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Oliver Twist Character Map

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Oliver Twist

on 2 May 2011

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Transcript of Oliver Twist Character Map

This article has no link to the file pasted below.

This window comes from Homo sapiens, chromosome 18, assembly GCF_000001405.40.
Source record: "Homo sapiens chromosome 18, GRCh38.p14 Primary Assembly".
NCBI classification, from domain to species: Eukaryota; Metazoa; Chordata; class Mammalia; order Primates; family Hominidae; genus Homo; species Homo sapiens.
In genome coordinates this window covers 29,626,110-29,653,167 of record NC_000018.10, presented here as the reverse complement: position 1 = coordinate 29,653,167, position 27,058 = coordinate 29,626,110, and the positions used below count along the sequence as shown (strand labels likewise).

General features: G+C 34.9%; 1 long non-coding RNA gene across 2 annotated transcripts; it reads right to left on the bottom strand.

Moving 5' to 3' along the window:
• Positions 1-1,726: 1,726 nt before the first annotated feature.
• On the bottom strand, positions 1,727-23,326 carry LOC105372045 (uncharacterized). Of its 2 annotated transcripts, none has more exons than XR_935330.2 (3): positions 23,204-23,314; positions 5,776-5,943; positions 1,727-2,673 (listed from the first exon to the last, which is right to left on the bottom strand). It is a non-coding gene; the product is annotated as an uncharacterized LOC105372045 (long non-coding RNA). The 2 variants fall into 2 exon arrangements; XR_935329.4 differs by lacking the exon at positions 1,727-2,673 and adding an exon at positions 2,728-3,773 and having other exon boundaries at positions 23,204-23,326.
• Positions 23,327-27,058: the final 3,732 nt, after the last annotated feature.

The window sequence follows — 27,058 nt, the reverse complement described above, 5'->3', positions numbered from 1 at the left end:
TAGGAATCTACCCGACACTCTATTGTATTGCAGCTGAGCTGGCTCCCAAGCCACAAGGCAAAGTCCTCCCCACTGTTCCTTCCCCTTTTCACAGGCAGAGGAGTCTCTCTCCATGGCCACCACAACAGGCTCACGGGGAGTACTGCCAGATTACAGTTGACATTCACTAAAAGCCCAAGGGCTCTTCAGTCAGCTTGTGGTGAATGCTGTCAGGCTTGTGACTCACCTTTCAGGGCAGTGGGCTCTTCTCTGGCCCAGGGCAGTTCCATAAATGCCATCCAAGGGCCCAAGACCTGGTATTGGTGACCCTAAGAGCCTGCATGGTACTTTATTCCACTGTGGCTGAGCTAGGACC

Mrs. Mann She is the superintendent of the house Oliver is raised in. "The elderly woman was a woman of wisdom and experience; she knew what was good for children; and she had a very accurate preception of what was good for herself" (20). Mr. Bumble He is the beadle for the workhouse. Although he preaches christian morals, he acts like a Pharisee. "Now, Mr. Bumble was a fat man, and a choleric; so, instead of responding to this open-hearted salutation in a kindred spirit, he gave the little wicket a tremendous shake, and then bestowed upon it a kick which could have emanated from no leg but a beadle's" (21). Mr. Sowerberry He is the worker to whom Oliver is an apprentice to after the bread incident. "His features were not naturally intended to wear a smiling aspect, but he was in general rather given to professional jocosity" (36). Noah Claypole Noah is also Mr. Sowerberry's apprentice. He manages to bully Oliver past the point of forgiveness until it causes Oliver to rebel. "...Noah Claypole, being hungry and vicious, considered he could not possibly devote to a worthier purpose than aggravating and tantalizing young Oliver Twist" (51). Artful Dodger Although he is a child just like Oliver, he does not appear to be. He is the one who introduces Oliver to Fagin after meeting him on the streets. "...from which Oliver discovered that his friend's name was Jack Dawkins: and taht he was a peculiar pet and protege of the elderly gentleman before mentioned" (63). Fagin - The Jew Fagin is a selfish criminal, consumed by his desire for money and riches. He offers children a roof over their heads and food in return for the things and money they pick-pocket for him. "He then drew forth...a small box, which he placed carefully on the table. His eyes glistened as he raised the lid, and looked in. Dragging an old chair to the table, he sat down; and took from it a magnificent gold watch, sparkling with jewels" (67). Mr. Brownlow He is the subject of a pick-pocketing attempt through which he comes to meet Oliver. "...and the fact is, if the truth must be told, that Mr. Brownlow's heart, being large enough for any six ordinary old gentlemen of humane disposition" (85). Agnes Flemming Although we don't know that Agnes is Oliver's mother at this point in the novel, we are first introduced to Agnes when we see her portrait in Brownlow's house. "[Oliver is] the illegitimate son of [Monks's] father, my dear friend Edwin Leeford, by poor young Agnes Flemming, who died in giving him birth" (343). Bill Sikes After the attempted pick-pocketing scene and Oliver's "capturing", Fagin goes to Sikes for advice. The fact that Sikes is the man the Jew turned to for help indirectly lets us know that Sikes is not the best guy around. This can be seen throughtout the entirety of the novel but is ultimately proven when Sikes loses it and murders Nancy. "[Sikes] grasped his pistol. The certainty of immediate detection if he fired, flash across his mind even in the midst of his fury; and he beat it twice with all the force he could summon upon the upturned face that almost touched his own" (316). Nancy When we first meet her, she is a stagnant character - one also part of Fagin's crowd. As the story develops, she begins to evolve and develop heart for Oliver and his situation and does whatever she can to help him, which, ultimately, cost her her life. "Let him be-let him be, or I shall put that mark on some of you, that will bring me to the gallows before my time" (115). Monks Oliver Twist Mr. Leeford Monks, when first introduced, is this dark, mysterious man who is out to ruin Oliver's life. We later on find out this is because Oliver is his half brother and he does not want to share his inheritance with anybody. "Monks...once more fell into his old courses, and, after undergoing a long confinement for some fresh act of fraud and knavery, at length sunk under an attack of his old disorder, and died in prison" (357). Mr. Leeford was Agnes' lover and so Oliver's father. Although what he did was an act that brough shame to his name, he was a man of true character. "He told her all he had meant to do, to hide her shame...for all the guilt was his" (343).
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